The US Finance


USA Finance

It is a general conception that US is the greatest nation (speaking in terms of economy), but there are a few facts which do not support this view about US. In the year 2009, the financial situation of US included a debt of $50.7 trillion. This huge amount of debt was owed by households, governments and businesses. This net debt was representative of more than 3.5 times the annual GDP of the nation. Also, in the first quarter of 2010, the domestic and financial liabilities shot up and became $106 trillion.

The major part of the debt, which is owed by the financial sector of the nation, is of the form of GSE (government sponsored enterprise) and agency backed securities. By agency backed securities it means the securities that are guaranteed by Ginnie Mae, Fannie Mae and Freddie Mac and other federal agencies. In this group are also included the mortgage pools in collateralized mortgage obligations which are used as collaterals. The fraction of the net debt of the financial sector which is represented by GSE and mortgage pools related to the federal department has remained constant at $863 million. In other words it can be said that it is 47% of the total debt of the financial sector in the year 1946. But since then these figures have increased manifolds and has become $8 trillion in 2009. These are followed by bonds which are representative of a large section of the debt of the financial sector. The share of bonds in the debt of the financial sector increased from 6% to 24% from the year 1946 to 1953. Until the 1970s this level was maintained but after that the share fell by 10% and the share become 14%. During this period, the Federal Reserve chairman, Paul Vocker proposed a strategy to fight stagflation. This included the raising of the federal funds rate, this in turn resulted in the prime rate peaking and becoming 21.5%. This made financing through credit markets quite expensive and this prohibited the use of credit to a large extent. In the 1980s the bonds attempted to recover and represented almost 25% of the debt of the financial sector. Change came again in the period from 2000 to 2009, the bonds shot up and represented 37% of the debt, this became equivalent to $5.7 trillion. In 2009 these bonds along with the GSEs made 88% of the debt of the financial sector.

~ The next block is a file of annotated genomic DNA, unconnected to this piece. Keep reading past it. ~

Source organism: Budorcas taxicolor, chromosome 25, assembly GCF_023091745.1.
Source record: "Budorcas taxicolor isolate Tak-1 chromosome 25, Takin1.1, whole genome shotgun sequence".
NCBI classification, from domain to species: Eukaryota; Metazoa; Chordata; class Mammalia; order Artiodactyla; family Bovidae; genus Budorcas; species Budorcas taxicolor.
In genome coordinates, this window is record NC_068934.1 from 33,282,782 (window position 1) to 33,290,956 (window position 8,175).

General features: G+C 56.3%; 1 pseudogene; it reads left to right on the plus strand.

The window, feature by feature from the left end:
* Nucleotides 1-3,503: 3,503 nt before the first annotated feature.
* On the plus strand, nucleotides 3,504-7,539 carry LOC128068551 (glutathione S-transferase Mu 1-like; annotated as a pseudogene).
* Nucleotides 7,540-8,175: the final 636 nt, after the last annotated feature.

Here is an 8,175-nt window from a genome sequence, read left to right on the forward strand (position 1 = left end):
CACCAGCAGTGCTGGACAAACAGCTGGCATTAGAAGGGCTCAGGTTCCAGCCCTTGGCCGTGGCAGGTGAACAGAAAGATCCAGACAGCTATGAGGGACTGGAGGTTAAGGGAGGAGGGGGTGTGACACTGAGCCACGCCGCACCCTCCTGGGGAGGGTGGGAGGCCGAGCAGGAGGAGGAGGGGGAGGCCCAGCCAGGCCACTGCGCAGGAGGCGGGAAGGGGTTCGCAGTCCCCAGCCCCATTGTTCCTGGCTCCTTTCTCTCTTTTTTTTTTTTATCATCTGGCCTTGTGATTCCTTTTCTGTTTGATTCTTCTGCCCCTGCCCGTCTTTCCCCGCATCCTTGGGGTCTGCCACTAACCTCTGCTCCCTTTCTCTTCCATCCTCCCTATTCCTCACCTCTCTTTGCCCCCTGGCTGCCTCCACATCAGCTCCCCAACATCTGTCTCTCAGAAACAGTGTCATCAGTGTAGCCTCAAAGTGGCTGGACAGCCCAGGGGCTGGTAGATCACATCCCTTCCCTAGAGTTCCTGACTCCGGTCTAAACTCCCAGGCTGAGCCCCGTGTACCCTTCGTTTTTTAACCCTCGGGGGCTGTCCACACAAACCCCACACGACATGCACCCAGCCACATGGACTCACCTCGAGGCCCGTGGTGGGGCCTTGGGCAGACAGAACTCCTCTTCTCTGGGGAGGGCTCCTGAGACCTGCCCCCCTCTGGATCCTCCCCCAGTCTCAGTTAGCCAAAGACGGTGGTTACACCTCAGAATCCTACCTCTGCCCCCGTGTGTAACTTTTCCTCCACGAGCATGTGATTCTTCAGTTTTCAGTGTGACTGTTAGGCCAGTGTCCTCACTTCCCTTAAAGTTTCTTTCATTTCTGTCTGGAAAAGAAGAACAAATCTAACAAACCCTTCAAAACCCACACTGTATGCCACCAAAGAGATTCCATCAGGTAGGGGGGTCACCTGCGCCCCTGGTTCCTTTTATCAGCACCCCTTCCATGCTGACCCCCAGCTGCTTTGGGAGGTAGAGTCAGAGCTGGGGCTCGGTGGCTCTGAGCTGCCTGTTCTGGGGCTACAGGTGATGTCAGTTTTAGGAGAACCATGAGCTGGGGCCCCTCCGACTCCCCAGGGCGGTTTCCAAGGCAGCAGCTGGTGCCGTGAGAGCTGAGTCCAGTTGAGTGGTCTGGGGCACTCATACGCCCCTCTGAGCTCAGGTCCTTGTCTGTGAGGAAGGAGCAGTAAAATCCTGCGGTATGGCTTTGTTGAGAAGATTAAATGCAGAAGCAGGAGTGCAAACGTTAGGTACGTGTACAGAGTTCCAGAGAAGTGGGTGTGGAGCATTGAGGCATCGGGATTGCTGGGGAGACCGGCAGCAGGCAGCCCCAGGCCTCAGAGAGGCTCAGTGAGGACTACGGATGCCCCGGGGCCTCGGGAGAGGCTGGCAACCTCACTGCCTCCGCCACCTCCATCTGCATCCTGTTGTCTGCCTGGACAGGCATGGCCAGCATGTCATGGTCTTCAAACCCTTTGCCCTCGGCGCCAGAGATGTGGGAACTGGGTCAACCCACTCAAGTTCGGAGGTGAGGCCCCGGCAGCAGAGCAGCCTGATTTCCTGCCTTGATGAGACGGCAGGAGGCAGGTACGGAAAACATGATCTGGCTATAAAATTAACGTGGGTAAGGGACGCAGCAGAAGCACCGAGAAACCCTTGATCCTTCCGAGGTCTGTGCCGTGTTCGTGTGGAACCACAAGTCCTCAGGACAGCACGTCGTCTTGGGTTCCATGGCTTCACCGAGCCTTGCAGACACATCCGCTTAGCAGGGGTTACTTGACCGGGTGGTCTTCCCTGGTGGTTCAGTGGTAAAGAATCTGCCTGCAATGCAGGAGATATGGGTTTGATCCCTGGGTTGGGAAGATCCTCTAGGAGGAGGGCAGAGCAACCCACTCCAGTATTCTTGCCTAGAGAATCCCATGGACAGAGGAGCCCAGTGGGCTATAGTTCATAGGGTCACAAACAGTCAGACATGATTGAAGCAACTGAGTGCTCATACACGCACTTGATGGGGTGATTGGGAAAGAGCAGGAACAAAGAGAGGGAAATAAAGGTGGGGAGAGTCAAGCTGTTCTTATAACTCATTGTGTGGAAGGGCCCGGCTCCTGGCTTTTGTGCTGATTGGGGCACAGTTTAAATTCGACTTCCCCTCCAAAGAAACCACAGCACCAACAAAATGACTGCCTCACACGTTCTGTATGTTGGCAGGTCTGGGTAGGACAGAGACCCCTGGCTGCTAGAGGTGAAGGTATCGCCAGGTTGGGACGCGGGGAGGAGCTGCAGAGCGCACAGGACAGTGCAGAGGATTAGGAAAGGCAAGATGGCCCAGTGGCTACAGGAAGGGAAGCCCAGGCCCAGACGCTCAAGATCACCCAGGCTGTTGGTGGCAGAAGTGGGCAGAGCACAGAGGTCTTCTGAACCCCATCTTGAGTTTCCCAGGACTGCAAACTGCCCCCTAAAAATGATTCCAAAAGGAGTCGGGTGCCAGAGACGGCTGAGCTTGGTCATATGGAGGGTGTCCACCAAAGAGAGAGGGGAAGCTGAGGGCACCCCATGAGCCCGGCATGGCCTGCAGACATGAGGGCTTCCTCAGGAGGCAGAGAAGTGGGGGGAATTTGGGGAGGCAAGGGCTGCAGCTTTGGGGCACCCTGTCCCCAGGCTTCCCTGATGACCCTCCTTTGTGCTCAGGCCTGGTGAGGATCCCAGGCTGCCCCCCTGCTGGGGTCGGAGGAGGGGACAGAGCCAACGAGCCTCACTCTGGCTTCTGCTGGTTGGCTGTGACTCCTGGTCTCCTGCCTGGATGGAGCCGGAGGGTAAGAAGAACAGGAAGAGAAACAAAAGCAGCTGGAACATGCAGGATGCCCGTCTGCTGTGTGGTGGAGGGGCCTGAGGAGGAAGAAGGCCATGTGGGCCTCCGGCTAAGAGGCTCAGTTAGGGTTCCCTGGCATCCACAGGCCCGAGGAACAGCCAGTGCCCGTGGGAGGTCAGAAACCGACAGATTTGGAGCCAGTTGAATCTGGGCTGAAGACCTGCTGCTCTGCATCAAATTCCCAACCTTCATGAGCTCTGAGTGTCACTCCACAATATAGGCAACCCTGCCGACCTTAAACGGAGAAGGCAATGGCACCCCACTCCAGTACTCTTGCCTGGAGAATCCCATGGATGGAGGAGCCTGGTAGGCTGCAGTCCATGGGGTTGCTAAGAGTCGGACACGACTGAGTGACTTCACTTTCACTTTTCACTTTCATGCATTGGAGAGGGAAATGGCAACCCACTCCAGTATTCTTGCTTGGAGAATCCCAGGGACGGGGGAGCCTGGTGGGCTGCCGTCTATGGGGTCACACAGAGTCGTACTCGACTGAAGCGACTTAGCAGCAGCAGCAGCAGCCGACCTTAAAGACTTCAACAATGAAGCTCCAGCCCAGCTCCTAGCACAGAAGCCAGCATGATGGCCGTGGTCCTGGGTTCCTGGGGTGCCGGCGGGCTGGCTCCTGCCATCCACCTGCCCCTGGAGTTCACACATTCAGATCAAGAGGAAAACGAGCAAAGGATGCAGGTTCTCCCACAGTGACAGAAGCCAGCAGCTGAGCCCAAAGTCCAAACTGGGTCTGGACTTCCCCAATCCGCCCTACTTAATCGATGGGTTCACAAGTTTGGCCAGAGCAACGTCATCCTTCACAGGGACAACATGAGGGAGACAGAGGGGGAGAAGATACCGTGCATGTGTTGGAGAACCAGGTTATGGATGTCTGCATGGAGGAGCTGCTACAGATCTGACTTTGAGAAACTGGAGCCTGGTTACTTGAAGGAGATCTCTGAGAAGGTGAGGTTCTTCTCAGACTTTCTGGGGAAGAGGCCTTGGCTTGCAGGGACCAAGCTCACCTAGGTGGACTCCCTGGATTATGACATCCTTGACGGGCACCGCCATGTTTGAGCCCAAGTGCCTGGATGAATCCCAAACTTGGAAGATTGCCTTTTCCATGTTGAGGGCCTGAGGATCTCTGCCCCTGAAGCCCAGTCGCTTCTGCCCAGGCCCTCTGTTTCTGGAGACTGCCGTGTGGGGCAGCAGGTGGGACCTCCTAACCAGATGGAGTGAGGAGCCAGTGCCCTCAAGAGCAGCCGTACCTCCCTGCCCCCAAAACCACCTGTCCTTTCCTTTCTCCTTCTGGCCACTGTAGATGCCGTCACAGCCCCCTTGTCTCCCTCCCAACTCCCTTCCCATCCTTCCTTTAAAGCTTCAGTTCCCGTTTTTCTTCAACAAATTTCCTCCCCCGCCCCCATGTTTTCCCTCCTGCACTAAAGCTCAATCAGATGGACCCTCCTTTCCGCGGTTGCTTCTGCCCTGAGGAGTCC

Like this there are many other facts to show what a terrible debt crisis the strongest economy of the world is currently facing. The finance sector also saw almost 4000 jobs disappear in the past month. These statistics were provided by the Bureau of Labor Statistics. Also, in the year 2009 the US state and local government together owed a massive debt of $2.4 trillion dollars which represented 16.5% of the total GDP. Of the net debt owed by the nation almost 15.2% is owed to foreign sources. These facts might just compel one to think again, on whether US is the greatest economy of the world or not.